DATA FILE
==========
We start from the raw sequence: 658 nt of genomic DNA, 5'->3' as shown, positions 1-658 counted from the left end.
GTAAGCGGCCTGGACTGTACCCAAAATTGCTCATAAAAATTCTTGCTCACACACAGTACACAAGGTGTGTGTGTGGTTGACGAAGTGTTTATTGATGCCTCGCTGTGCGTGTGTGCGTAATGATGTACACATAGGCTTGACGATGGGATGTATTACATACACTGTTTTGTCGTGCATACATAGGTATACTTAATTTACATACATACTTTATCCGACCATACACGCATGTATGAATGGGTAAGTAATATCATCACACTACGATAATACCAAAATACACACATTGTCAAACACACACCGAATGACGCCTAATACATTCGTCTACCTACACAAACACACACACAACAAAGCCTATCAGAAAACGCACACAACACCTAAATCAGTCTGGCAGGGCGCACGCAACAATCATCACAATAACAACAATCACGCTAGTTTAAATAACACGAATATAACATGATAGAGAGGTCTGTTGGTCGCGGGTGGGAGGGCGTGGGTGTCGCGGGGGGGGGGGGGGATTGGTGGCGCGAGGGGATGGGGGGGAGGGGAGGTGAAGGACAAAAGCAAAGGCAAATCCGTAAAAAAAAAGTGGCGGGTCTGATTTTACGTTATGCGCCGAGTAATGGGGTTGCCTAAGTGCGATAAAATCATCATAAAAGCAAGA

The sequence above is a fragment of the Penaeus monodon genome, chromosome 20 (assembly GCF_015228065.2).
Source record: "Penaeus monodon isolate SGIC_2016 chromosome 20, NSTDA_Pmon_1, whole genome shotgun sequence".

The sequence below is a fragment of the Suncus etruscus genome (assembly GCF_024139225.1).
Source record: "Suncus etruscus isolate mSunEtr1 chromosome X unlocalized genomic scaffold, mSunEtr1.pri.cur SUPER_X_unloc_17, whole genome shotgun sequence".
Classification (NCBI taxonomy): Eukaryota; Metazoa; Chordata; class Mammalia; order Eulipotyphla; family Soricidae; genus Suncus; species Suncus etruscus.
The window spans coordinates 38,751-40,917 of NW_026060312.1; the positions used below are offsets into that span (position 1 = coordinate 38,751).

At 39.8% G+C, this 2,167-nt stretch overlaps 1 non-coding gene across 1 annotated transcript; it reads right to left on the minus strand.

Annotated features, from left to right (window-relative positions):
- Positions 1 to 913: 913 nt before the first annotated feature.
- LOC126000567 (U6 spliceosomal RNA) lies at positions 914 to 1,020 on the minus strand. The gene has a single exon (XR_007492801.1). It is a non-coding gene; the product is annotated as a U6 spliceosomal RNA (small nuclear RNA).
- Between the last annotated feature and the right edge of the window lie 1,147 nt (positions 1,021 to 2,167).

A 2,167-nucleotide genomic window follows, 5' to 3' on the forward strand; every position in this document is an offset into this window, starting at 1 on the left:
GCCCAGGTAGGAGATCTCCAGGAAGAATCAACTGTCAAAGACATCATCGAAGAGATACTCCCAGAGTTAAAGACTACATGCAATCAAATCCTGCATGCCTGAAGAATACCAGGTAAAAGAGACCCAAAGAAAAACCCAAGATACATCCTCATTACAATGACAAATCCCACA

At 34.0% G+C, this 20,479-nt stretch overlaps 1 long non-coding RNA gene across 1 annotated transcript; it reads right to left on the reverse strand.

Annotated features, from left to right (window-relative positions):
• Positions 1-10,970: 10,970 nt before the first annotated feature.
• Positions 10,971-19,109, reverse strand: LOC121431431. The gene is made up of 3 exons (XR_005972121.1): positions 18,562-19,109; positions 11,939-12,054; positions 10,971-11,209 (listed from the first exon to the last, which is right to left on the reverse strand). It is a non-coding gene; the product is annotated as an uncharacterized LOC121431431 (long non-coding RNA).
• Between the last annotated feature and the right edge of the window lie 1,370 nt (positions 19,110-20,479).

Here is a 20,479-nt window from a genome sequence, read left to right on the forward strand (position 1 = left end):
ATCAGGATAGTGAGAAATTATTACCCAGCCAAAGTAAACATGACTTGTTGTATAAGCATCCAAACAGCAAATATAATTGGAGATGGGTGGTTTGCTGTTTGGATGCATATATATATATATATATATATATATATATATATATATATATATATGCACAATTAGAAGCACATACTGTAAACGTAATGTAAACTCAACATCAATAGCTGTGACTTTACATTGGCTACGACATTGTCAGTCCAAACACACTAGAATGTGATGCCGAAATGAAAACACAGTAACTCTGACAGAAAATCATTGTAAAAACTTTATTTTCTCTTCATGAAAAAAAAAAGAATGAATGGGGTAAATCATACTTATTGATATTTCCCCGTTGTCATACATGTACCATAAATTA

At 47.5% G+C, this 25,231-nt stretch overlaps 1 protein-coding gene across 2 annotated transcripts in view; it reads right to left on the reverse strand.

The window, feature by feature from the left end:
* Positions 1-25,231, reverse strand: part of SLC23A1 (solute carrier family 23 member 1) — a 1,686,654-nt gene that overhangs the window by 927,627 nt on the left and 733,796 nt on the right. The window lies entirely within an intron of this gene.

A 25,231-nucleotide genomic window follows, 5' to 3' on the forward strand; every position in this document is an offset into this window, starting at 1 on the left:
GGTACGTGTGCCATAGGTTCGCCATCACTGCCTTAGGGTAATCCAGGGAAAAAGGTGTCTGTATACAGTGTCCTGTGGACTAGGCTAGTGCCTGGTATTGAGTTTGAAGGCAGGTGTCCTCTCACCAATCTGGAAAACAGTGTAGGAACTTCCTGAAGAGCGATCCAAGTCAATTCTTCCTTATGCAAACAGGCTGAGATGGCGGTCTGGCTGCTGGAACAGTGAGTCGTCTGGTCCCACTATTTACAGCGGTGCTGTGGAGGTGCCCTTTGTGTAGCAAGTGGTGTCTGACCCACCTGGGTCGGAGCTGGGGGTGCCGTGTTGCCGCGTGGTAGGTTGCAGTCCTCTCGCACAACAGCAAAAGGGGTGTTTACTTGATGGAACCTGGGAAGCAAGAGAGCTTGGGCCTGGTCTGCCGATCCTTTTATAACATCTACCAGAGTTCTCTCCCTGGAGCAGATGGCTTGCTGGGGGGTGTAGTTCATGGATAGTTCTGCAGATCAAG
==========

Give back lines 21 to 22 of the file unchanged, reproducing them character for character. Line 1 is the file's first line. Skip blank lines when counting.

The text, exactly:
Here is a 20,479-nt window from a genome sequence, read left to right on the forward strand (position 1 = left end):
ATCAGGATAGTGAGAAATTATTACCCAGCCAAAGTAAACATGACTTGTTGTATAAGCATCCAAACAGCAAATATAATTGGAGATGGGTGGTTTGCTGTTTGGATGCATATATATATATATATATATATATATATATATATATATATATATATGCACAATTAGAAGCACATACTGTAAACGTAATGTAAACTCAACATCAATAGCTGTGACTTTACATTGGCTACGACATTGTCAGTCCAAACACACTAGAATGTGATGCCGAAATGAAAACACAGTAACTCTGACAGAAAATCATTGTAAAAACTTTATTTTCTCTTCATGAAAAAAAAAAGAATGAATGGGGTAAATCATACTTATTGATATTTCCCCGTTGTCATACATGTACCATAAATTA